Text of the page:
The pills tested were obtained in February. But the tests revealed another controversial ingredient - a metallic compound called ferrocene. It is also well known to the fuel industry and has been used, mainly in Russia and China, as an octane booster to replace lead.

The International Organisation for Standardisation, which sets the global standards for fuel, recommends ferrocene not be used in fuel as it causes iron deposits to build up on spark plugs over distances as little as 5000 kilometres, causing misfiring engines and bad acceleration.

It is banned in the bowser fuel specifications of several countries, including New Zealand and the US, although neither has laws to stop it being used as an additive. Its use is unregulated in Australia.

Tests conducted by the Japan Automobile Research Institute showed ferrocene-laced fuel increased fuel consumption and led to higher emissions - the opposite effect claimed by the Firepower pill.

"These results indicate that ferrocene decreases the insulation resistance of spark plugs and causes increase in fuel consumption, exhaust emissions, exhaust temperature and irregular electrical discharge," the Japanese author said.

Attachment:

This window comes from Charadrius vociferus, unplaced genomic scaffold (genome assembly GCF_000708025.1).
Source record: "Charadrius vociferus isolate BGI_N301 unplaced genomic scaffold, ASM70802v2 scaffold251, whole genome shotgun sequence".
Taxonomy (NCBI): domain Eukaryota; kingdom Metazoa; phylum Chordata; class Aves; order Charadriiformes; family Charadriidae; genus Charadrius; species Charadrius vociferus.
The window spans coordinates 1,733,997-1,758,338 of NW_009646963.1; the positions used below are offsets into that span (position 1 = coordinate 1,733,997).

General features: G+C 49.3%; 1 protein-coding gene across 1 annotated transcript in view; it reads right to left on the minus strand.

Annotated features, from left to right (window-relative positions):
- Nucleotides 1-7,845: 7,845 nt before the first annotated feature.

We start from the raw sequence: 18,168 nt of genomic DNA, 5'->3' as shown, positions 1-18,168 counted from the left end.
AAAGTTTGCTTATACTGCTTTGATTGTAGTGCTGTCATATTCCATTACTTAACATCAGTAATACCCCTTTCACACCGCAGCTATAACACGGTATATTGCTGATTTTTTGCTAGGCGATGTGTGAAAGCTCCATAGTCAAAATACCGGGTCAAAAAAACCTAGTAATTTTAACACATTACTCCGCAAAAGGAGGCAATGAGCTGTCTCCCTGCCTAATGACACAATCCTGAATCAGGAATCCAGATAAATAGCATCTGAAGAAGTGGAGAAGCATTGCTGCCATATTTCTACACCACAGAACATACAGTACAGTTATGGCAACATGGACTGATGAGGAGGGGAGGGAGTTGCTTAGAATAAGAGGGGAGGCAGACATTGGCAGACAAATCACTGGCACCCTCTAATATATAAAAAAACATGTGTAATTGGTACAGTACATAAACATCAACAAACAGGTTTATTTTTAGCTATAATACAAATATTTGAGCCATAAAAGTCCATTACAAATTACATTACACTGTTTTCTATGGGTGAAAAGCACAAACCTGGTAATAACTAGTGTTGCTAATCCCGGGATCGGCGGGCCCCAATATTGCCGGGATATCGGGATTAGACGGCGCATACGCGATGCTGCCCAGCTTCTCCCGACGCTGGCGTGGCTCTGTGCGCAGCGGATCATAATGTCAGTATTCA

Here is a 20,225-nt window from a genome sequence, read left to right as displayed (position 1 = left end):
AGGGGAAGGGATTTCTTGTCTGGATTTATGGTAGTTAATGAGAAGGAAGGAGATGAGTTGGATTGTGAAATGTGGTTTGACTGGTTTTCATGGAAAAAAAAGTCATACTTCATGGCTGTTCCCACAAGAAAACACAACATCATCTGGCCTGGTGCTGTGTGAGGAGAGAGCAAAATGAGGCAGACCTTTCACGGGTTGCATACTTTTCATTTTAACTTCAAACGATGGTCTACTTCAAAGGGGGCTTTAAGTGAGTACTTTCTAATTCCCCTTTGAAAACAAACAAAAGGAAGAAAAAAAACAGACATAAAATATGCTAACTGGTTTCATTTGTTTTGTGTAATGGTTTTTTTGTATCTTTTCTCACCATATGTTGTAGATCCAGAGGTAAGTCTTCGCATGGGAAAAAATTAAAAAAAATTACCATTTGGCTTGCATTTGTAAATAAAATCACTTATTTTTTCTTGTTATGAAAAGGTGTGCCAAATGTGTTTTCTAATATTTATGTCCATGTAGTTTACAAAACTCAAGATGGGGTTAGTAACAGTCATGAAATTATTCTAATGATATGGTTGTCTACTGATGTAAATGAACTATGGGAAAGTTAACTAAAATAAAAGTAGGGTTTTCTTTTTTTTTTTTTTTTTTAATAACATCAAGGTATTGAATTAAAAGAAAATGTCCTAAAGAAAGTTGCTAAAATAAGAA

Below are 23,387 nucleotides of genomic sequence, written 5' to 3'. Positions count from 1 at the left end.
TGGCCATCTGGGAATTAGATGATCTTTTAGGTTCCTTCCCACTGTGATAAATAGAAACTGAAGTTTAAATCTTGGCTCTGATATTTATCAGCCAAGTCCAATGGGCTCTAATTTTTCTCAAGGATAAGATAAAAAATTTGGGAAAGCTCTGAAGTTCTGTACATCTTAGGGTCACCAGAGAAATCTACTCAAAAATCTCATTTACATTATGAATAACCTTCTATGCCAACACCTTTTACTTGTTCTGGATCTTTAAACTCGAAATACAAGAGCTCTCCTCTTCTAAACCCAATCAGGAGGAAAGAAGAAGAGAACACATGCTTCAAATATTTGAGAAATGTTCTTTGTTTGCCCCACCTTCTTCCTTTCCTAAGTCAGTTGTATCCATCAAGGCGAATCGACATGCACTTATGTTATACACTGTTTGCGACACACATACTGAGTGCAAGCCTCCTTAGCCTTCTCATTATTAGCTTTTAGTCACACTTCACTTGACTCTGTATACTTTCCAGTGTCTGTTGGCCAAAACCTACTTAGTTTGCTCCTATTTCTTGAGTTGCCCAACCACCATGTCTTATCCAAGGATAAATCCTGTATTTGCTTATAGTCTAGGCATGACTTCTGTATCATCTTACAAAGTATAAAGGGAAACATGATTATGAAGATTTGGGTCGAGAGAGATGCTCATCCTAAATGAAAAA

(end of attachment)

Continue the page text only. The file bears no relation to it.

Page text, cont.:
The Worldwide Fuel Charter, dated last September, says that ferrocene can also lead to "premature wear of critical engine components such as the pistons and rings".

The revelations about the pill's composition come amid a fight in the Federal Court between the corporate regulator and the Virgin Islands-registered company.

Documents filed in the court show Firepower is questioning an Australian Securities and Investments Commission inquiry into suspected breaches of the corporations laws, dating back to 1994.

Company executives have challenged the commission's authority to compel them to produce documents aiding the investigation. They argue that documents they have been ordered to produce may expose them to "investigation, prosecution, conviction or penalty they otherwise would not be exposed to".
 

Dan

Kim Jong Dan
Staff member
Administrator
Tipping Member
It actually does work though. Myth busters even did an episode on mothballs.

Not sure why but might see if I can find one of the studies I read
 

fLIP

UFO Hunter
No I was going to say that. I haven't seen anything from firepower anywhere.

No advertisements, nothing. It seems like they supply exclusively to larger companies. Perhaps that is so when they stuff the engine you only have to deal with one company and not millions of motorists.
 

Dan

Kim Jong Dan
Staff member
Administrator
Tipping Member
You can just use mothballs instead
 

The Gronk

Bencher
The compound that works from mothballs is called naphthalene. Basically when it burns it releases more energy than most compounds in petrol, giving a higher octane mix.
 

Latest posts

Team P W L PD Pts
16 13 3 125 32
16 11 5 116 28
17 11 6 225 26
17 11 6 125 26
16 9 7 65 24
16 9 7 48 24
17 9 7 67 23
17 9 8 1 22
17 9 8 -56 22
17 8 9 -81 20
16 7 9 -93 20
17 7 9 -32 19
17 7 10 9 18
16 6 10 -59 18
16 6 10 -104 18
17 4 13 -153 12
17 4 13 -203 12
Back
Top Bottom